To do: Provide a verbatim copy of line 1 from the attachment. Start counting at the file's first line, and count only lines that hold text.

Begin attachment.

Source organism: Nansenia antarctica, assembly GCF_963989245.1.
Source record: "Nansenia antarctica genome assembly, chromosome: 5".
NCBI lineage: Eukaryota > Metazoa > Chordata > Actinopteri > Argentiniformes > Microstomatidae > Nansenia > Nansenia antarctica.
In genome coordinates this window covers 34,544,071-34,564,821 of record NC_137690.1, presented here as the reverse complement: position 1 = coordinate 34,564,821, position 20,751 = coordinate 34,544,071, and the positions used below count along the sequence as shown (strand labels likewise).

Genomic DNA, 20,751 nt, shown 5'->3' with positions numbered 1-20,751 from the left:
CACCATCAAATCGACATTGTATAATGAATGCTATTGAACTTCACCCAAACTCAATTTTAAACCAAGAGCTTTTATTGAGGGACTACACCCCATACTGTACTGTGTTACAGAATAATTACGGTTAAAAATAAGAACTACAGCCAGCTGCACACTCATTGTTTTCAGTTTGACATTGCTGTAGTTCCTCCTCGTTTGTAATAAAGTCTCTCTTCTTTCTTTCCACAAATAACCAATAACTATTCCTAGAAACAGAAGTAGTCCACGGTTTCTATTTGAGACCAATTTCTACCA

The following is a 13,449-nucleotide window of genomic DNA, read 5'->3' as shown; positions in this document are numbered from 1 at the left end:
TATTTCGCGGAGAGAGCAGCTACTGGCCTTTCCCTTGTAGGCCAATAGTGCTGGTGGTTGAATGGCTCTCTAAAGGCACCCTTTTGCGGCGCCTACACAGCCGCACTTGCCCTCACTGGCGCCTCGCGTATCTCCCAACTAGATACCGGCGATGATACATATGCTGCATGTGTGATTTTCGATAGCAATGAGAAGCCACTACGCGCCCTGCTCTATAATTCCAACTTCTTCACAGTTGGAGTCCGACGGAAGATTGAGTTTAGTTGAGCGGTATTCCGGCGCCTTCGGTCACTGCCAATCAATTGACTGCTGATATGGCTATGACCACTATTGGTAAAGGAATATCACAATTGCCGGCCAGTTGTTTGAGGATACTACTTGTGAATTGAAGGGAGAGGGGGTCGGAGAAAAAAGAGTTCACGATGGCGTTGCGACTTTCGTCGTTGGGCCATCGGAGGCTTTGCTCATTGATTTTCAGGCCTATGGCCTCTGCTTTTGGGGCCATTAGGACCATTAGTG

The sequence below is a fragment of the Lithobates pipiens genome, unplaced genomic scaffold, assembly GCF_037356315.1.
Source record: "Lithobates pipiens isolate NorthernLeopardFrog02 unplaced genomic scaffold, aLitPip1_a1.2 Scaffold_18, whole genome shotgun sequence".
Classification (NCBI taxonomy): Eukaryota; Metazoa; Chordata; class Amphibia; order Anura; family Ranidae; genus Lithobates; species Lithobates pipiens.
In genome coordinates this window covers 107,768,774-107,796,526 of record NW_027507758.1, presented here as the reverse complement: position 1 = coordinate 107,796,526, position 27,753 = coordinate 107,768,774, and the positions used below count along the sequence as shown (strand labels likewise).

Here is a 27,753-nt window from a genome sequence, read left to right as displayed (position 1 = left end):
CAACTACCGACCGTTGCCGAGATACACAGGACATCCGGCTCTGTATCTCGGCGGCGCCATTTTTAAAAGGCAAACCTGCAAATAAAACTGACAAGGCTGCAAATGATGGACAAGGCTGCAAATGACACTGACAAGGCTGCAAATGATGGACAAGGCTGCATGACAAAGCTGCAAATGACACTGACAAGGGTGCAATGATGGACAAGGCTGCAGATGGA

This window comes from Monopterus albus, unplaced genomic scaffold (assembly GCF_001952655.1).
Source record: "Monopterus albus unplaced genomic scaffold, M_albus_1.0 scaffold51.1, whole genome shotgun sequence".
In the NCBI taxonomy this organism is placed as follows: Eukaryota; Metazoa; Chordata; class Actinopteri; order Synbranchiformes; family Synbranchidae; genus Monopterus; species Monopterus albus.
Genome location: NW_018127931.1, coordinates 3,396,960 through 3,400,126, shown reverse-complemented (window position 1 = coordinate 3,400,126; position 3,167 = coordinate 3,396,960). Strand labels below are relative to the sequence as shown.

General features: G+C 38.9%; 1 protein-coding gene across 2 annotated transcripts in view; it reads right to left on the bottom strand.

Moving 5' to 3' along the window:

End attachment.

Source organism: Nansenia antarctica, assembly GCF_963989245.1.